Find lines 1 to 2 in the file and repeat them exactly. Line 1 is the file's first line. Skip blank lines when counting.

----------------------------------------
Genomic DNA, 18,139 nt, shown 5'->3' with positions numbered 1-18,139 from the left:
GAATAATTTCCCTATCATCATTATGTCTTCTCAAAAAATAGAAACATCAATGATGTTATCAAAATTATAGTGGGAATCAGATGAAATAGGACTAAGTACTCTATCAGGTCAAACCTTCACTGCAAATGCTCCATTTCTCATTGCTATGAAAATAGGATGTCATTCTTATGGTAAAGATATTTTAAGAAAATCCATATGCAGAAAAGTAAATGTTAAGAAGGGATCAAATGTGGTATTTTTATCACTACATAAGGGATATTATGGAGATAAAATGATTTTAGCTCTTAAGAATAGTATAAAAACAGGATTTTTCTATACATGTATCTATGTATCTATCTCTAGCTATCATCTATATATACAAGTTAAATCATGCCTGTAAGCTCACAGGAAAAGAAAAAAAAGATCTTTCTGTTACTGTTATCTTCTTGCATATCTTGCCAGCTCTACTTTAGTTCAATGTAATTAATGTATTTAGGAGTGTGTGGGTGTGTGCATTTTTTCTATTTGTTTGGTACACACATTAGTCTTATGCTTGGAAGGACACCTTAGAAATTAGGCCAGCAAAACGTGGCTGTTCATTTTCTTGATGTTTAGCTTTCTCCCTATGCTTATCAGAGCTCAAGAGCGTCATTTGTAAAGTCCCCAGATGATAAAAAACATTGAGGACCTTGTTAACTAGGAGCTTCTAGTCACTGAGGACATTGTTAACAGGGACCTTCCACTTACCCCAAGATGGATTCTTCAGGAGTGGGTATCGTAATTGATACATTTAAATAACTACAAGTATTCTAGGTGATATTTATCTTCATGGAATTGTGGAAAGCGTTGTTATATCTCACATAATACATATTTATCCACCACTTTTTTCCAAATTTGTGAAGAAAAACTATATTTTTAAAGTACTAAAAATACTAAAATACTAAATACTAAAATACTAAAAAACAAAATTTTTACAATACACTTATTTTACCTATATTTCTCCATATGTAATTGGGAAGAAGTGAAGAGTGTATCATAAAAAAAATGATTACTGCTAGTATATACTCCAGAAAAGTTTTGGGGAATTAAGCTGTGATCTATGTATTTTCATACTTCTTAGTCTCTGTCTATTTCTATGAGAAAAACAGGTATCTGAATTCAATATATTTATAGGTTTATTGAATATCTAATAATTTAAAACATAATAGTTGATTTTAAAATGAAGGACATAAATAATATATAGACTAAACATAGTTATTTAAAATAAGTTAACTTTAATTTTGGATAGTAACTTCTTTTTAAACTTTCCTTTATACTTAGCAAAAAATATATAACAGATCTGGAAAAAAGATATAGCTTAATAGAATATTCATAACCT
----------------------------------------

Genomic DNA, 18,139 nt, shown 5'->3' with positions numbered 1-18,139 from the left:
GAATAATTTCCCTATCATCATTATGTCTTCTCAAAAAATAGAAACATCAATGATGTTATCAAAATTATAGTGGGAATCAGATGAAATAGGACTAAGTACTCTATCAGGTCAAACCTTCACTGCAAATGCTCCATTTCTCATTGCTATGAAAATAGGATGTCATTCTTATGGTAAAGATATTTTAAGAAAATCCATATGCAGAAAAGTAAATGTTAAGAAGGGATCAAATGTGGTATTTTTATCACTACATAAGGGATATTATGGAGATAAAATGATTTTAGCTCTTAAGAATAGTATAAAAACAGGATTTTTCTATACATGTATCTATGTATCTATCTCTAGCTATCATCTATATATACAAGTTAAATCATGCCTGTAAGCTCACAGGAAAAGAAAAAAAAGATCTTTCTGTTACTGTTATCTTCTTGCATATCTTGCCAGCTCTACTTTAGTTCAATGTAATTAATGTATTTAGGAGTGTGTGGGTGTGTGCATTTTTTCTATTTGTTTGGTACACACATTAGTCTTATGCTTGGAAGGACACCTTAGAAATTAGGCCAGCAAAACGTGGCTGTTCATTTTCTTGATGTTTAGCTTTCTCCCTATGCTTATCAGAGCTCAAGAGCGTCATTTGTAAAGTCCCCAGATGATAAAAAACATTGAGGACCTTGTTAACTAGGAGCTTCTAGTCACTGAGGACATTGTTAACAGGGACCTTCCACTTACCCCAAGATGGATTCTTCAGGAGTGGGTATCGTAATTGATACATTTAAATAACTACAAGTATTCTAGGTGATATTTATCTTCATGGAATTGTGGAAAGCGTTGTTATATCTCACATAATACATATTTATCCACCACTTTTTTCCAAATTTGTGAAGAAAAACTATATTTTTAAAGTACTAAAAATACTAAAATACTAAATACTAAAATACTAAAAAACAAAATTTTTACAATACACTTATTTTACCTATATTTCTCCATATGTAATTGGGAAGAAGTGAAGAGTGTATCATAAAAAAAATGATTACTGCTAGTATATACTCCAGAAAAGTTTTGGGGAATTAAGCTGTGATCTATGTATTTTCATACTTCTTAGTCTCTGTCTATTTCTATGAGAAAAACAGGTATCTGAATTCAATATATTTATAGGTTTATTGAATATCTAATAATTTAAAACATAATAGTTGATTTTAAAATGAAGGACATAAATAATATATAGACTAAACATAGTTATTTAAAATAAGTTAACTTTAATTTTGGATAGTAACTTCTTTTTAAACTTTCCTTTATACTTAGCAAAAAATATATAACAGATCTGGAAAAAAGATATAGCTTAATAGAATATTCATAACCT